USDA report mixed

The USDA report Friday was mixed. Increased U.S. demand for corn and soybeans was supportive. Higher production and higher ending stocks were a negative for wheat. 

Corn ending stocks were reduced 95 million bushels for old crop, new crop ending stocks went down 145 million bushels. The yield remained the same for new crop at 168 bushels per acre. While the corn numbers could be viewed friendly the market action following the report did very little. Before the report corn was up 1 cent. In the minutes that followed the noon release, corn did manage to be up 10 cents. Those gains were not holding at 12:25 with corn down 4 cents. 

Soybeans could be considered a touch friendly. However, like corn the early gains did not hold. Before the report soybeans were up 12-14 cents. After the report they did breach the $12 mark on the July CBOT as they reached $12.08. Not holding the $12 would be a negative. Again the soybeans could not hold those gains. On the days’ high they were up 32 cents in the July and up 32 in the November. Soybean ending stocks were lowered in the old crop by 30 million bushels to 370 million bushels. New crop soybean ending stocks came out at 260 million bushels, down 45 million bushels. Soybean production was lowered 2 million tons in Brazil to 97 million tons, no surprise there. Argentina production did not change. That is a small surprise with production pegged at 56.5 million tons. At 12:25 soybeans were down 3 cents for old and up 2 cents for new soybeans.

Wheat was considered negative with production above expectations for US wheat. Ending stocks also increased. A 12:25 wheat was down 12 cents. Prior to the report wheat was down 7 cents. July CBOT wheat needs to hold the $5 level if it is going to push through the strong resistance at $5.30 to $5.34.

Today’s USDA report contains a multitude of numbers for corn, soybeans, and wheat. Numbers for the US and the rest of the world were released. With those numbers there is always a bias of which might be more important as well as the ones to ignore. Bottom line, while they provide fodder for market direction one item remains top in the minds of producers, traders, and market watchers. It boils down to weather. Now the weather to watch is in the U.S. growing regions, specifically the Midwest. 

While you may have been surprised this past month with the strength and depth of the current rally, this thought remains. For a moment, take everything you have seen with prices through Friday, June 3. Price activity up to that date had nothing to do with U.S. weather. It was dependent on South America weather and demand. Just this week, U.S. weather has become a dominant feature for grain prices. In coming weeks and through July and August you will be hearing much about U.S. weather. You are about to be bombarded with a legion of forecasts. Typically there will be a morning, noon, and overnight forecast. Now throw in the US and European models. That means in the passing of 24 hours there could be six different forecasts. Adding to the forecast fury is the reality of many different weather forecasters, each with their own slant to what is about to happen. If your head is about to explode you are not on an island.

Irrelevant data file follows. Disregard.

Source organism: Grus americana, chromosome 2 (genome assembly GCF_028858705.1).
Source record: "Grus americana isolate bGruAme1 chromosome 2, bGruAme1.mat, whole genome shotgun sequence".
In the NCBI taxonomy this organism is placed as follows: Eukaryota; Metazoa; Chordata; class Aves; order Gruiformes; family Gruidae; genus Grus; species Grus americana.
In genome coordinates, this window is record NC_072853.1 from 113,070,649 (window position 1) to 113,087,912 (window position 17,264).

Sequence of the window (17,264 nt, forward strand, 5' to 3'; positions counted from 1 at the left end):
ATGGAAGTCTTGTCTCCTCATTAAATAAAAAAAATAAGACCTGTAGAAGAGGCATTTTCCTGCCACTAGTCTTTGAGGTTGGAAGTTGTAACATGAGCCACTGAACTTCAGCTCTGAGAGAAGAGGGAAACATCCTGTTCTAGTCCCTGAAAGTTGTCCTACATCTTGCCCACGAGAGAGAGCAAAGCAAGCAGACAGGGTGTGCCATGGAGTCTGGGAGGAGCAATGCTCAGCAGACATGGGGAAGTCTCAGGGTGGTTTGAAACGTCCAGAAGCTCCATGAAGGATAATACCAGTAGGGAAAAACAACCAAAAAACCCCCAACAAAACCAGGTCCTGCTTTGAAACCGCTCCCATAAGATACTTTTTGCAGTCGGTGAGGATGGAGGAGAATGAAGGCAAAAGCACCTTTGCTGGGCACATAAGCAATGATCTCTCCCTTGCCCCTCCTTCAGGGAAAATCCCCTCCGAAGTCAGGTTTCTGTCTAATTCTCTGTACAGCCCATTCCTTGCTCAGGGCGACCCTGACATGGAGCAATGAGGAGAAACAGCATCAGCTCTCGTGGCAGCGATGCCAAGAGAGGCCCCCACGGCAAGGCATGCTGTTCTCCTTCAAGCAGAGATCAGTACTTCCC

I was reminded this week that the European model is typically more accurate in dry conditions. Adding even more to the slurry of confusion surrounding weather reports is this typical comparison in the summer: How does the American model compare to the European model? Now once you throw all of these reports into the blender and what do you get? The reality that the forecasts are just that, forecasts. How quickly they change. Turn the calendar back to the summer of 2012 and the drought that affected many Ohio producers. Rain was coming – it was just two days away. And when those two days are now today, it was as dry as a bone. But rain is still coming in just two days. Then the frustration sets when it remains dry week after week.

If the last month was a blur to you with all of the planting, spraying, and fieldwork taking place you are not alone. With the May 10 USDA supply and demand report, July CBOT corn closed at $3.18, up 10 ¾ cents. Last night July corn was $4.26 ½. On that same May 10 date, December CBOT corn was $3.87 ¾. Last night it was $4.33 ½. November CBOT soybeans on May 10 were $10.76, up 57 cents that day. Last night they closed at $11.52 ¾. 

In case you thought we are seeing a bull market for soybeans, you are correct. Reuters reports that soybeans are poised to close higher for the 9th week in a row. This is the longest bullish stretch in 43 years. The “dome of doom” forecast was less than three months ago. At that time corn below $3 and soybeans near $7 seemed a real possibility according to some market watchers.

Midwest rains next week should be resistance for higher corn and soybean prices. Higher demand will be supportive for corn and soybeans. Next week we will see what wins — weather or demand.

Print Friendly

Related Posts

Leave a Reply